I know that sounds crazy, but the stock market has gone from a place where investors actually own part of a company and have a say in their management, to a market designed to enrich insiders by allowing them to sell shares they buy cheaply through options. Companies continuously issue new shares to their managers without asking their existing shareholders. Those managers then leak that stock to the market a little at a time. It’s
unlimited dilution of existing shareholders’ stakes, death by a thousand dilutive cuts. If that isn’t a scam, I don’t know what is. Individual shareholders have nothing but the chance to sell it to the next sucker. A
mutual fund buys one million shares of a company with your and your coworkers’ money. You own 1 percent of the company. Six weeks later you own less, and all that money went to insiders, not to the company. And no one asked your permission, and you didn’t know you got diluted or by how much till 90 days after the fact if that soon.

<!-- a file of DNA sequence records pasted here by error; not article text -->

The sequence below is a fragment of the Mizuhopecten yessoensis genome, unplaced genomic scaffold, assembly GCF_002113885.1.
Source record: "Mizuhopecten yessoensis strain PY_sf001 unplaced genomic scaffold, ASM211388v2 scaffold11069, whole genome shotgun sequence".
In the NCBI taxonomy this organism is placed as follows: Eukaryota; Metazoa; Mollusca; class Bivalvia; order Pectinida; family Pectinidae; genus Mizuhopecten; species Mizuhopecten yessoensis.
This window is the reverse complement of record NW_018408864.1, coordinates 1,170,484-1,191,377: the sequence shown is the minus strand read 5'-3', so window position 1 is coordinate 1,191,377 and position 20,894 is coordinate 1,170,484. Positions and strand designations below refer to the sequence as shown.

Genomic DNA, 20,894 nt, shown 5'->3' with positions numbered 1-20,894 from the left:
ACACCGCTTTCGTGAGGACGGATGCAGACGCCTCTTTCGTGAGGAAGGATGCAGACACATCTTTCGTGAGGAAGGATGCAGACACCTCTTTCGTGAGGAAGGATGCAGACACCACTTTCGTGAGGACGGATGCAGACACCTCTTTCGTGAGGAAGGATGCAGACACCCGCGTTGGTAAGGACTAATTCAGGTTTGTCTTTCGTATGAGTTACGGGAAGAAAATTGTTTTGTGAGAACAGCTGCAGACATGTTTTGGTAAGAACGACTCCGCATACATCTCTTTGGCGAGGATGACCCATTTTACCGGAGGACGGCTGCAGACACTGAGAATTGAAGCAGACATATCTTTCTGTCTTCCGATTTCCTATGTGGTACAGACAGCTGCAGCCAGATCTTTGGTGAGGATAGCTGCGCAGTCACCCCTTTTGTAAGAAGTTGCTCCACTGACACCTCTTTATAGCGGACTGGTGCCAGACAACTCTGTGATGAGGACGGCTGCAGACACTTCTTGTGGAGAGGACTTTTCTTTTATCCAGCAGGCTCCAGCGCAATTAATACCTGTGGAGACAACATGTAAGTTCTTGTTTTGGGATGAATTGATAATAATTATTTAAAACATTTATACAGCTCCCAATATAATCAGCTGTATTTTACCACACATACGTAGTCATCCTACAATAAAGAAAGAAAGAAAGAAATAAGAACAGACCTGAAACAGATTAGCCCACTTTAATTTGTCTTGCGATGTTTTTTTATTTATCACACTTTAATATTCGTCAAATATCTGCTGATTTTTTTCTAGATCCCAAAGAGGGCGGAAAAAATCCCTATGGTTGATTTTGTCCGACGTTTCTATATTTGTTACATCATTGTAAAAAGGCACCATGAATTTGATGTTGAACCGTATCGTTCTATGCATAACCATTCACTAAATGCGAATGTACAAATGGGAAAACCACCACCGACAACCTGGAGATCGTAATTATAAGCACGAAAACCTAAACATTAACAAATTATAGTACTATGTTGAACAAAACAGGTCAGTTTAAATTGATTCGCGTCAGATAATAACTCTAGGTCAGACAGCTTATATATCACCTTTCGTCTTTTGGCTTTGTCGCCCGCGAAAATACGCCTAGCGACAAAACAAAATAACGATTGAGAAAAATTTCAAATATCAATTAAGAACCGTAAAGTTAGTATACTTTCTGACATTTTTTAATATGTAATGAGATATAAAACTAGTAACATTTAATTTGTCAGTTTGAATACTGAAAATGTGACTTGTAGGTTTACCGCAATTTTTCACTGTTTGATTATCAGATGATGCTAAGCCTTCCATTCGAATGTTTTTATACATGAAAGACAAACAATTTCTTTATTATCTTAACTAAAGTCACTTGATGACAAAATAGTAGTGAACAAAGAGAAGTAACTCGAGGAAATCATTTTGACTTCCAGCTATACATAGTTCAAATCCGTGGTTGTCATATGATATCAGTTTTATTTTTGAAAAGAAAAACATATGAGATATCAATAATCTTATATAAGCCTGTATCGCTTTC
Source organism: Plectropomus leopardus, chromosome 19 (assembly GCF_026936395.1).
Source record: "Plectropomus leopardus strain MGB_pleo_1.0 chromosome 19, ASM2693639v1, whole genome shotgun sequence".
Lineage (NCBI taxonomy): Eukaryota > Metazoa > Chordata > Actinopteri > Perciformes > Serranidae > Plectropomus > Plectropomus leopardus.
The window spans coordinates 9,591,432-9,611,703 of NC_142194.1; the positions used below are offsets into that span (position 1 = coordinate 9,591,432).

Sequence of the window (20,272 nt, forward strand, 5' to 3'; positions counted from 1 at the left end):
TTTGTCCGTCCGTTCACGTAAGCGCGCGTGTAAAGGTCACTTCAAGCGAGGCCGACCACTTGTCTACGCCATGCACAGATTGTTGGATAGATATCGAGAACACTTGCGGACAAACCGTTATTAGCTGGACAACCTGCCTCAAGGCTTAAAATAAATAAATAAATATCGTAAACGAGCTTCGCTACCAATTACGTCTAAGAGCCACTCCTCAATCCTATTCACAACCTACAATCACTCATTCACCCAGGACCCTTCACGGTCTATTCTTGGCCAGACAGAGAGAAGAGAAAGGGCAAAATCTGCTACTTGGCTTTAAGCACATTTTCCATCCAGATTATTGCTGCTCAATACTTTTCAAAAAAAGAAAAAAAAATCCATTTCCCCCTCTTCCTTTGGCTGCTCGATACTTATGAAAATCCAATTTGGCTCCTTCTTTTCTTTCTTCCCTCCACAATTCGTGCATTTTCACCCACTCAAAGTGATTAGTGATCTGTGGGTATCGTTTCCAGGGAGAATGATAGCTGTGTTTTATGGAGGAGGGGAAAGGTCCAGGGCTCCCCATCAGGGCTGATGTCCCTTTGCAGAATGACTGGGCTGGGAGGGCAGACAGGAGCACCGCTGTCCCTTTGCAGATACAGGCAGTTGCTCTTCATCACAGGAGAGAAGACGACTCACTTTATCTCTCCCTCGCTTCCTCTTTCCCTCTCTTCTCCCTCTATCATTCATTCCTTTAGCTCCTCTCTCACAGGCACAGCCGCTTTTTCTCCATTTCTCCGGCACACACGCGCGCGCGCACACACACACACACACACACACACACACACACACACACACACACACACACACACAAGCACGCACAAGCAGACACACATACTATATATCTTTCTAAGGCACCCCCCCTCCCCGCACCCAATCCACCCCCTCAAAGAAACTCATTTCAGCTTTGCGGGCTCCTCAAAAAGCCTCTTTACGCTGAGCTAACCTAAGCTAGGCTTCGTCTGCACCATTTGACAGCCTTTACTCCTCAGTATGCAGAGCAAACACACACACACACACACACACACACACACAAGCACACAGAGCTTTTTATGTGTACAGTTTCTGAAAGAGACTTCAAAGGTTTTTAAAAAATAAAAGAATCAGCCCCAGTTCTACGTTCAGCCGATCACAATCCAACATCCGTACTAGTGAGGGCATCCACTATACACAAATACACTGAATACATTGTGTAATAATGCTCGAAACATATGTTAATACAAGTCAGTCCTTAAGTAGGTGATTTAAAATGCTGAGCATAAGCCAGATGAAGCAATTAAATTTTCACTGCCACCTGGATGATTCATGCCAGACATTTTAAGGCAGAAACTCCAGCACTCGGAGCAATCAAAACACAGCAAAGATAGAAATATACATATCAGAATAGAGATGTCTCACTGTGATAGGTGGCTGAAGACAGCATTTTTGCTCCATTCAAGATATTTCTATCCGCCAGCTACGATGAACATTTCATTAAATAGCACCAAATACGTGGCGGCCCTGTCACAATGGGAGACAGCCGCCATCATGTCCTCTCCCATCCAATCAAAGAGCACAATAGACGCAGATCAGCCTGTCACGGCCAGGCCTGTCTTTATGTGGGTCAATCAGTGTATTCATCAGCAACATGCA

When Broadcast.com went public, we raised a lot of money that certainly helped us grow as a company. But once you get past the raising capital part of the market, the stock market becomes not only inefficient, but as close to a Ponzi scheme as you can get.

As a public company, we got calls every day from people who owned Broadcast.com stock or had bought it for their funds. They didn’t call because they were confused during our road show, were too embarrassed to ask questions and wanted to get more information. They called because they wanted to know if the “fundamentals” – the marketing points – they had heard before were improving. And the most important fundamental was “The Number,” our quarterly earnings (or in our case, a loss). Once we went public, Morgan Stanley published a report on our company, as did several other firms. They all projected our quarterly sales and earnings. Would we beat The Number?